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Three-day-old S. malachiticus with no previous foraging experience were presented with cricket nymph and an adult milkweed bug at the same time. Only one trial was conducted, but all 12 lizards ate the cricket nymph first. In a follow up experiment, S. malachiticus of four different ages (three days, 18-30 days, 45-61 days, and wild caught adults) were split up into tw o trial groups both composed of about 17-23 individuals. Group A was presented with two milkweed bugs, one unmodified (black and orange bands) and one dusted black. Group B were presented with dermestid beetles, one painted black and the other w ith the characteristic black and orange bands. Two hypotheses were tested, the color preference hypothesis was that the lizards would eat all black insects first. The insect preferen ce hypothesis was to see if the differences in selection were due to character istics other than color, which was tested by comparing how readily the lizards attack ed milkweed bugs versus derm estid beetles. Although the results were not significant for either the co lor preference or ins ect preference test, invariably a larger number of liz ards attacked the black insect first. In testing the insect preference hypotheses, they found that each of the three captive born subjects attacked the dermestid beetles significantly more frequently than milkweed bugs, and that characteristic was not present in wild caught adults, showing a loss of avoidance based on non-color prey characteristic s (Reznick et. al 1981). Sceloporus malachiticus have exhibited innate avoi dance of aposematic colored prey at an early age, but it is not known whet her this avoidance is retained into their adult years. Also, inexperienced S. malachiticus may have actually been responding to the novelty of the milkweed bug, and not necessarily its aposematic coloration. The purpose of this experiment is to test whethe r the innate aposematic avoidance of S. malachiticus is maintained in adult individuals, and also wh ether the avoidance of these colorations is actually a more conservative and gene ral avoidance of novel coloration. MATERIALS AND METHODS Study Organism Sceloporus malachiticus (Squamata: Iguanidae) is a diurnal, primarily insectivorous spiny lizard found in premontane, lower montane, montane, and subalpine zones of Central America. They are heliothermic, and with high temperature or light they are seen as bright green with turquoise tails, but with lo wer body temperature their color may change to dark grey or black. Home ranges are only a few square meters, centered around perches and/or hiding spots. Within these small ranges they forage by ambushing prey. (Savage 2002) Collection Areas Sceloporus malachiticus lizards were collected from Monteverde, Costa Rica. Five individuals were obtained near the Estacion Biologica de M onteverde, three were obtained on the Arguedas-Ramirez property in el Cementerio near Santa Elena, and one individual was obtained near the Ranario in Santa Elena. 3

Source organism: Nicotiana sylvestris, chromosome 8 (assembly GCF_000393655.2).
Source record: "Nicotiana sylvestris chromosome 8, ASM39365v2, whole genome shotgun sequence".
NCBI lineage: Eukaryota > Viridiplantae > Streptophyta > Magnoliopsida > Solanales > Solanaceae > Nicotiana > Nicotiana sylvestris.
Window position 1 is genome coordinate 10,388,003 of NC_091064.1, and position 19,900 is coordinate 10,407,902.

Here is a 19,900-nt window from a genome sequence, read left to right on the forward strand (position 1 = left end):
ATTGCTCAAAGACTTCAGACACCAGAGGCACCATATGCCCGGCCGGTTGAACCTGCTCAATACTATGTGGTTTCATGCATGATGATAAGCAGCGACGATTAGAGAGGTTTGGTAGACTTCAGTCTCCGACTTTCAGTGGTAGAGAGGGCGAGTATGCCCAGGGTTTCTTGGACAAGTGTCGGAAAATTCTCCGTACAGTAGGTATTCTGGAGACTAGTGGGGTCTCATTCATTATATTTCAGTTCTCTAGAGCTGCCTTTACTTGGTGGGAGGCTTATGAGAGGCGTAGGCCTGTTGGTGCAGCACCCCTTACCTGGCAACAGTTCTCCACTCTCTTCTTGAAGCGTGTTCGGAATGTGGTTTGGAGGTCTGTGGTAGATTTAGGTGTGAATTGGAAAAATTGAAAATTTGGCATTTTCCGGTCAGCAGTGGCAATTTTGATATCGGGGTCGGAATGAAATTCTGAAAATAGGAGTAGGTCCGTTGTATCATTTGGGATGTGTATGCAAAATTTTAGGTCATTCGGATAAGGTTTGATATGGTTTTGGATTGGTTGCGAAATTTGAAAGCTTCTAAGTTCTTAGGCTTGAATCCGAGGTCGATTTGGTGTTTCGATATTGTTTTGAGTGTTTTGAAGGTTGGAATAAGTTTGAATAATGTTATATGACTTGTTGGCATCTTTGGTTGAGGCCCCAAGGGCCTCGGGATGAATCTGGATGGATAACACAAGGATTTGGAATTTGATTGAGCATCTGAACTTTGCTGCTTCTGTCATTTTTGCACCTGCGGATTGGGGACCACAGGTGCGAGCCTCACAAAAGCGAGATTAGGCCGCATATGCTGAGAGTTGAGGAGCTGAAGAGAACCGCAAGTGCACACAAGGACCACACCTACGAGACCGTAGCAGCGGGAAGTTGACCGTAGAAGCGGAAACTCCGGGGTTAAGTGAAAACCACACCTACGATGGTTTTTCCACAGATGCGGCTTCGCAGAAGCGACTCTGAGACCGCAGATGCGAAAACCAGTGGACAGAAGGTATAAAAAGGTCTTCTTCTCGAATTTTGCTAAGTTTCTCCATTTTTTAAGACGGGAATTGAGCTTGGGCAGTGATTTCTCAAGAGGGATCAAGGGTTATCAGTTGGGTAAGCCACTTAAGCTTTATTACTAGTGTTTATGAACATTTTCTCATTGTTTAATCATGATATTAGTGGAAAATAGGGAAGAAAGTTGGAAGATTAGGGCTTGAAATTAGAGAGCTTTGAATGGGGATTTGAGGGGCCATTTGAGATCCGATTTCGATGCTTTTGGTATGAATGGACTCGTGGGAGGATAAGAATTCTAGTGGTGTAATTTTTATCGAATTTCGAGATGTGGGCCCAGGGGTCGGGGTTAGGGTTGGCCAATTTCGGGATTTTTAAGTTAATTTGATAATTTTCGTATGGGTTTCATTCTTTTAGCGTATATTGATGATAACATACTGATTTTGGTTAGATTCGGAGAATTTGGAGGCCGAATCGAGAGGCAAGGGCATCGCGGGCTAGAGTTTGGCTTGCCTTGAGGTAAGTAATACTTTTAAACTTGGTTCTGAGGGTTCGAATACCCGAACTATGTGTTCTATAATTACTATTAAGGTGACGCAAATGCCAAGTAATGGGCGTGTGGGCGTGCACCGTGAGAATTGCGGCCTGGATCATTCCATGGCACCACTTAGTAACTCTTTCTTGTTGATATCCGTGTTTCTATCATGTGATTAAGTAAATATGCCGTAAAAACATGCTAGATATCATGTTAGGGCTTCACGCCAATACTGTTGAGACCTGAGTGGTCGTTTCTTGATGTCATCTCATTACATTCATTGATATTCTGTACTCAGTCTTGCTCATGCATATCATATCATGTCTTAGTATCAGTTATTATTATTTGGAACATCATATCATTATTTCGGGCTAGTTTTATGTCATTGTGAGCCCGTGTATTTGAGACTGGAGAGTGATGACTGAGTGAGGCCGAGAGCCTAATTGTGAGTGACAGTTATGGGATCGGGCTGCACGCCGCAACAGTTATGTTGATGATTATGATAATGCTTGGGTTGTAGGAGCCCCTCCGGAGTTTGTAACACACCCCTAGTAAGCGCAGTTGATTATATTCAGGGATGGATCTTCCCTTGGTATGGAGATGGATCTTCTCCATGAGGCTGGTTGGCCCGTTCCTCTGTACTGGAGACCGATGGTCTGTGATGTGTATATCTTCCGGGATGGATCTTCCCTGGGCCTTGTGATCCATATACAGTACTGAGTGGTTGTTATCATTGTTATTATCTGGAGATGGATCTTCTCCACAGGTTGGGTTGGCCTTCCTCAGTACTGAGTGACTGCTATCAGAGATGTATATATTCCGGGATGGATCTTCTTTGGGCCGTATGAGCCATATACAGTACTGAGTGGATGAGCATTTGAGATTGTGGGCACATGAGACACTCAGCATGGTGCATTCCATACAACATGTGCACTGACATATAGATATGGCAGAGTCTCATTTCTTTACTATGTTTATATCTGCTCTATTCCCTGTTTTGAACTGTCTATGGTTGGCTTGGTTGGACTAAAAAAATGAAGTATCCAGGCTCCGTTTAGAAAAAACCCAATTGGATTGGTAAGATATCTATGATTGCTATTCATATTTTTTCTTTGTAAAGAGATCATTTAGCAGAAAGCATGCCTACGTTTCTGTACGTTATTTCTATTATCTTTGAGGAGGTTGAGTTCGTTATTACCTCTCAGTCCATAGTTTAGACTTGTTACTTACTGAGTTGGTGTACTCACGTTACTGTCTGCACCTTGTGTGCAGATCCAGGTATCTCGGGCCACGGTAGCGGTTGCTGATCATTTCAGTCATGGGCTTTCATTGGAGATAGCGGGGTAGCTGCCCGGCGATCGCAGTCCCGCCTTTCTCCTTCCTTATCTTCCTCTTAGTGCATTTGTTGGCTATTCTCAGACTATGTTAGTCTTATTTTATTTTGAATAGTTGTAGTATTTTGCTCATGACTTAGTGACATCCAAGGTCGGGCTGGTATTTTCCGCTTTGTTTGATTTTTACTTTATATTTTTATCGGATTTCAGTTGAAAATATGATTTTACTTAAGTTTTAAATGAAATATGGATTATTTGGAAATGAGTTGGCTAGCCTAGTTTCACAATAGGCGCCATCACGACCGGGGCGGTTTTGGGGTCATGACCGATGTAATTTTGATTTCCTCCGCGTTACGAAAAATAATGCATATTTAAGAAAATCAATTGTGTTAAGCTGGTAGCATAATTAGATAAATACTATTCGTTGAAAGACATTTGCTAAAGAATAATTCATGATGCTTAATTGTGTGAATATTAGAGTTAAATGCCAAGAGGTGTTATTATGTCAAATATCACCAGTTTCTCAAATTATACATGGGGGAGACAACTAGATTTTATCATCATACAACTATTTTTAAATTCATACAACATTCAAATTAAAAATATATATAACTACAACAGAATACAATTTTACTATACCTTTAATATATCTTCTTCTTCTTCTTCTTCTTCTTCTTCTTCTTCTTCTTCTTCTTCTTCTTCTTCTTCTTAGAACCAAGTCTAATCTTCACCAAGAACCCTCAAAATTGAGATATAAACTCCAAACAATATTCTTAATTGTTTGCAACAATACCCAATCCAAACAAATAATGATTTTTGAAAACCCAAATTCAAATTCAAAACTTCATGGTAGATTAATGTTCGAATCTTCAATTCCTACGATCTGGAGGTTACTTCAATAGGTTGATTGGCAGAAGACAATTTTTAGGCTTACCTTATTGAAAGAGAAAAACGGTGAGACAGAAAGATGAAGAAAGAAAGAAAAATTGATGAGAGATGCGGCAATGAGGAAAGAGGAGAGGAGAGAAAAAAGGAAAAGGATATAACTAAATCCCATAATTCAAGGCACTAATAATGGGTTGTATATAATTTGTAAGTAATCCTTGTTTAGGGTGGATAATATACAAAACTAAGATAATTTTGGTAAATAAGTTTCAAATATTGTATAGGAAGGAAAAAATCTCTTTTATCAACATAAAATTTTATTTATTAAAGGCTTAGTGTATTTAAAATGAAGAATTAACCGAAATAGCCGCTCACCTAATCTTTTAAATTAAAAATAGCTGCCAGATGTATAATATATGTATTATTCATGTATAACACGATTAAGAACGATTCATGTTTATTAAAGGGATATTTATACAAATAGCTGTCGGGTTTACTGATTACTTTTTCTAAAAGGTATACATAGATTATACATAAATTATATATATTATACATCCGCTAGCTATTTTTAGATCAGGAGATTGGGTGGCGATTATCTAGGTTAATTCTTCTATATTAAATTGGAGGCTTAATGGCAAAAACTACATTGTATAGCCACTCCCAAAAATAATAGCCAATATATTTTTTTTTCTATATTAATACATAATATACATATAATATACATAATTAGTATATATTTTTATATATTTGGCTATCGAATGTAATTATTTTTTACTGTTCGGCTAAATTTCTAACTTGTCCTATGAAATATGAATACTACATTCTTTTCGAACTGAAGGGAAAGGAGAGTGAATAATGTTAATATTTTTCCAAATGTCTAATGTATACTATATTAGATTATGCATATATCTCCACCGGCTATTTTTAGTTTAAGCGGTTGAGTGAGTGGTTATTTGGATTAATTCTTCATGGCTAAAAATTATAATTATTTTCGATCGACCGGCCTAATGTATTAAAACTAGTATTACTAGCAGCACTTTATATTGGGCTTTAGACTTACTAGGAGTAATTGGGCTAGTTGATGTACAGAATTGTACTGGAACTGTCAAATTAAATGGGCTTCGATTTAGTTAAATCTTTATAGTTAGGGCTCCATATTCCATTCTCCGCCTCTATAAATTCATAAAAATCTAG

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Experimental Set-Up The nine S. malachiticus obtained were kept in five glass terrariums measuring 42cm X 32cm X 32cm. The lizards were kept in pairs and one trio between feeding trials. Soil from the forest floor (including dead leaves and sticks) was placed on the bottom of each terrarium (about 6 cm thick) and water dishes were placed in each terrarium. A sixth terrarium was set up as a testing arena with nothing but finely textured soil from a roadside near the Estacion Biologica de Mont everde. No forest debris was put inside the test arena to enha nce visual acuity of the lizards. Two lamps with 100-watt bulbs were clamped to the si des of the testing arena and metal hoods were used to direct heat and light down into the terrarium. To diminish outside distractions, I covered three terrarium side s with wooden planks, leaving one open so lizard behavior could be viewe d. For a prey source I used stock crickets (~200) from the nearby Frog Pond of Monteverde and kept them in an iden tical glass terrarium with cornmeal as food (ground surface). I used Sharpie paint pens to paint the crickets with patterns: unmodified, drab, classical aposematic, and novel. A control in sect was an unmodified cricket. To make sure that the paint on the crickets did not affect the lizards food preference, a second control insect painted black was tested in each trial. The two tr eatment insects were classically aposematic and novel, dependi ng on the color pattern s painted on them. Classical aposematic coloration is a commonl y used warning display that uses red, yellow, and black stripes (use d by coral snakes, milkweed bugs, tiger stripe butterflies etc.). Novel coloration was purple, green, a nd orange, simply because it is a coloration pattern not commonly seen, nor used by a posematic/chemically-protected species. Feeding Trials The two 100-watt bulbs were turned on te n minutes before the beginning of the first trial to allow time to heat up the terrar ium. Single lizards were moved to the test terrarium and remained there alone under the heat lamps for fifteen minutes so that they increase their body temperature. In all tria ls each lizard was presented with the drab, classical aposematic, and novel insects in random order. The unmodified control insect followed these insects to ensure that the lizard being tested was hungry throughout the trial, and any avoidance of prey was due to active discrimination. The first three color patterns were randomized us ing a standard die (rolling a one or two = drab, three or four = aposematic, and five or six = novel). The lizard was fed a new color pattern when it ate the insect, or after ten mi nutes, whichever came first. Six trials per individual were performed and in each of the six trial days all nine lizards were tested. The first three trial days were back to back, I soon changed this because the lizards appeared to be too satiated to participate in trials that frequently. In these trials a large portion of the lizards showed no interest whatsoever in the cric kets, no matter what type was presented. I staggered the later trials to be two or three da ys apart. Each trial began in the morning at about 0900 hours and lasted until early afternoo n. The lizards were not fed anything between trials. The frequency of each colo r pattern eaten or ignored was recorded. RESULTS 4